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Scott Taylor, Democrats feud online after first indictments released in petition scandal

Former U.S. Rep. Scott Taylor claims vindication and says he's "exploring legal options" while democrats say he continues to refuse to take responsibility for his staff's actions

VIRGINIA BEACH, Va. — After the first charges were filed in the petition scandal that rocked November's second congressional district election, former Congressman Scott Taylor and Democratic organizations are feuding about intent and future ramifications.

On Monday, a grand jury indicted Lauren Creekmore Peabody, a former Taylor campaign staffer, on two counts of election fraud. The Virginia Beach Police Department said the warrant for her arrest was issued Tuesday afternoon.

In the original release, Special Prosecutor Don Caldwell said Taylor directed his Virginia Beach campaign staff to collect signatures to get independent candidate Shaun Brown on the ballot, which political analysts said could have siphoned votes from Taylor's challenger, Democrat and current Representative Elaine Luria.

Caldwell then said members of Taylor's campaign staff broke the law in collecting fraudulent signatures.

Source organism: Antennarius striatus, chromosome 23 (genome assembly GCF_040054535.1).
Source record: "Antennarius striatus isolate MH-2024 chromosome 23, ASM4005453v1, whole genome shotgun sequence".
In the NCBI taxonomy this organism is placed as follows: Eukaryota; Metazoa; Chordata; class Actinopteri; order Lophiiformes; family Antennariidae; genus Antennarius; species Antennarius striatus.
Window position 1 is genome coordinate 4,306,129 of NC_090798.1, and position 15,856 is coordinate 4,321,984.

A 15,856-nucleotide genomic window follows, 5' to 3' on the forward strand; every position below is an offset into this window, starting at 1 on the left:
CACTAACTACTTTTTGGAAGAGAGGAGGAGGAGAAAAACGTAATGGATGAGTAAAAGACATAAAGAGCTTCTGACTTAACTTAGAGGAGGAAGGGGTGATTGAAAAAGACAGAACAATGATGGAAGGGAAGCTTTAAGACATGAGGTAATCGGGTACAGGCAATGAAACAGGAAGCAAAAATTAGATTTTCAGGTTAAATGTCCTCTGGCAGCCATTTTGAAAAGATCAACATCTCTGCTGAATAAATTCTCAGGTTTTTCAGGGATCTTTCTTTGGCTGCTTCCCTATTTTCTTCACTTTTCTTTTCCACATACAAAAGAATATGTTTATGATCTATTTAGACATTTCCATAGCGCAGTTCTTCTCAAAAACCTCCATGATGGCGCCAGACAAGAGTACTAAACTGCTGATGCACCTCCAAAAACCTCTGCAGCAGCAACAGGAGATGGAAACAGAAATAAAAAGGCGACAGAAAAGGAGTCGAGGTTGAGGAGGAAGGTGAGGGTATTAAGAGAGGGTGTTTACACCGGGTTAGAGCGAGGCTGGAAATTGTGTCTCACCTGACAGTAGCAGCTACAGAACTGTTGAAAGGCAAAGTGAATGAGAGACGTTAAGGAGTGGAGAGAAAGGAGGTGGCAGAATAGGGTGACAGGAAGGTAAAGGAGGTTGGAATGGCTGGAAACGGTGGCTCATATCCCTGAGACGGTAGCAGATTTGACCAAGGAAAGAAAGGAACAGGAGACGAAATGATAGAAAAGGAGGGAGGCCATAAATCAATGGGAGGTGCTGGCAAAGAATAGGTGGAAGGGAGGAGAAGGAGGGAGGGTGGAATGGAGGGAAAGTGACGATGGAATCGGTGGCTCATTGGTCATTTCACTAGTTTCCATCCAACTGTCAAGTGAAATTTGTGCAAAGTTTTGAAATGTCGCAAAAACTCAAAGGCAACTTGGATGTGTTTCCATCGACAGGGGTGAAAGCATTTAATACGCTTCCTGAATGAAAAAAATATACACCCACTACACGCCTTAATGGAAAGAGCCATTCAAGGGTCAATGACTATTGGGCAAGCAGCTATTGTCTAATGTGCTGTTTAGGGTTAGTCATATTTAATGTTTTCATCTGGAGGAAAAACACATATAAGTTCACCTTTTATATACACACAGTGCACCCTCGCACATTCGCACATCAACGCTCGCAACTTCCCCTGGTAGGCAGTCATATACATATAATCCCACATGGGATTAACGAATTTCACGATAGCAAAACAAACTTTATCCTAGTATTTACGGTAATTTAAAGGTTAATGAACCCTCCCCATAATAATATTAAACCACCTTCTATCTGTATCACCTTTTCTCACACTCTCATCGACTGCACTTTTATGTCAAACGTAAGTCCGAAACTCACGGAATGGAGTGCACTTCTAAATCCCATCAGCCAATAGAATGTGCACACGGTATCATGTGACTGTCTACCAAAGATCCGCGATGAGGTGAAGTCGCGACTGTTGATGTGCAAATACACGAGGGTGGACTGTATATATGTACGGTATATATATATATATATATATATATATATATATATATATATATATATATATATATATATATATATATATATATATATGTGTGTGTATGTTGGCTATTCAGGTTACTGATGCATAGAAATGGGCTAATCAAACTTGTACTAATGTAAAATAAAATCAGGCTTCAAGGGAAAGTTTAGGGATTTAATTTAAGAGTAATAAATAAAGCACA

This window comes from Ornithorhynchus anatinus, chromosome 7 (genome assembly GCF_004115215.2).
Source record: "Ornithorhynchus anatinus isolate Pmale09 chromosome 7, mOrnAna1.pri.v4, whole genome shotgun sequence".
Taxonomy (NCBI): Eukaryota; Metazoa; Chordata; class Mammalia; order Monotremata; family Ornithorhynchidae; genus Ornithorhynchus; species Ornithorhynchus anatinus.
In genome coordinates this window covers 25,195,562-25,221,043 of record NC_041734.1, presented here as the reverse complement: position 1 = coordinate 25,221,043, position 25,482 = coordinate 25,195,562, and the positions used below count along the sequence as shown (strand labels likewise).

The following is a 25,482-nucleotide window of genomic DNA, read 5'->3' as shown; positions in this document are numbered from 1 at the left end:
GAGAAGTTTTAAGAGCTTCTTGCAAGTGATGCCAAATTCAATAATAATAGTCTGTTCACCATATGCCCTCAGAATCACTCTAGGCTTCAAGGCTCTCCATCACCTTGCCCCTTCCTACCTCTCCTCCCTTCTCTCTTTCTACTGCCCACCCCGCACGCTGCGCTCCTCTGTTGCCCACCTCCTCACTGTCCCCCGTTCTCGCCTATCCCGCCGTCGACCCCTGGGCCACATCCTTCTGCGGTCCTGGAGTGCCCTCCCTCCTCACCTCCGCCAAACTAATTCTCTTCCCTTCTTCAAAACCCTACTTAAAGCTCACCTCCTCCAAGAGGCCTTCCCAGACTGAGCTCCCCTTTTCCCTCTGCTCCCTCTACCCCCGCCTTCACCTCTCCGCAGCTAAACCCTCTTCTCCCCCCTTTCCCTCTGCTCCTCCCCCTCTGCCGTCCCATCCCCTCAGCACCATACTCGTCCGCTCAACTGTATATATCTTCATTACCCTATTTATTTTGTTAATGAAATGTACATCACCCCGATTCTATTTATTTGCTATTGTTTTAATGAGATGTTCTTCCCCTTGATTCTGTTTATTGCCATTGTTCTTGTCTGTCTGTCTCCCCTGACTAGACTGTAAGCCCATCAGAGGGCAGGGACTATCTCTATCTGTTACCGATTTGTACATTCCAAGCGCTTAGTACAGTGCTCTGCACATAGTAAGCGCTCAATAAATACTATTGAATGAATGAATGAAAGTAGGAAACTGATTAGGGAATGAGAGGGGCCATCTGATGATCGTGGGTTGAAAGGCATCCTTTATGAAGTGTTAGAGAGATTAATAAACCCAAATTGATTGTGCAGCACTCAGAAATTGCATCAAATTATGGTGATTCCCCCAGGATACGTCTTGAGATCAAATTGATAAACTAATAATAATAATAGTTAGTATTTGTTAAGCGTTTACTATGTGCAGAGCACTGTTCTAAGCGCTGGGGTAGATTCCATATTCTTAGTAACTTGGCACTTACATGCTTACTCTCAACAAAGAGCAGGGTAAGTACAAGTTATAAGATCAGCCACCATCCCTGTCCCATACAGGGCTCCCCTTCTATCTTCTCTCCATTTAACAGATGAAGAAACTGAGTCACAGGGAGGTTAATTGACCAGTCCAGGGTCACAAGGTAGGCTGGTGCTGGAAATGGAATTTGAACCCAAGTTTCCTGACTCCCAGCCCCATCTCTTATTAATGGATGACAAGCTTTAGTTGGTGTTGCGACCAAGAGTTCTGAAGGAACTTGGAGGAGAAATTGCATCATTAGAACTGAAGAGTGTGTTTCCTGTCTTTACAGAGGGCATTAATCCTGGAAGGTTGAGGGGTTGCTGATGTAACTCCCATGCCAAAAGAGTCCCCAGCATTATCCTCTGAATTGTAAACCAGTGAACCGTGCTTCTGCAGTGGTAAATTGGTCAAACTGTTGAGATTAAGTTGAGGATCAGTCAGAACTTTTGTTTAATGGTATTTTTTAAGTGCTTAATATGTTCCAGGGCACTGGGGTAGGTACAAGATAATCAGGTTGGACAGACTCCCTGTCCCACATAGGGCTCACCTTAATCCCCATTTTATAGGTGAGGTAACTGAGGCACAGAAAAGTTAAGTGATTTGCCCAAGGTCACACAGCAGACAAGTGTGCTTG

Taylor responded to the release by claiming vindication, saying he "did nothing illegal" and writing that his former campaign staffers should be held accountable for their actions.

In a response to 13 News Now Investigative Reporter Evan Watson on Twitter, Taylor wrote his team is "exploring legal options to make [the DCCC] accountable for their disgustingly defamatory ways."

The Democratic Congressional Campaign Committee said in a statement that Taylor is still refusing to take responsibility for his staff's actions. The DCCC also claimed Taylor violated House Ethics Rules that prohibit Congress members from using House offices for campaign strategy.

In the release, Caldwell reported that the decision to direct campaign staffers to collect signatures for Brown was made in Scott Taylor's D.C. office.

In his statement, Taylor said the "Democrats" leveled "smears and lies" against him during the campaign and claimed that Taylor himself was under investigation.

Taylor did not respond to requests for an interview to clarify these assertions.

DCCC campaign ads from last fall attribute allegations of election fraud to Taylor's campaign, not to Taylor himself.

"Congressman Scott Taylor's campaign is under investigation for forging signatures," one DCCC ad aired. "A judge found forgery and fraud in signatures collected by his campaign."

Caldwell said a group of six to eight staffers circulated the petitions and the investigation is still open pending more information. 

"The full explanation of what happened will hopefully be answered in the months to come," Caldwell wrote.

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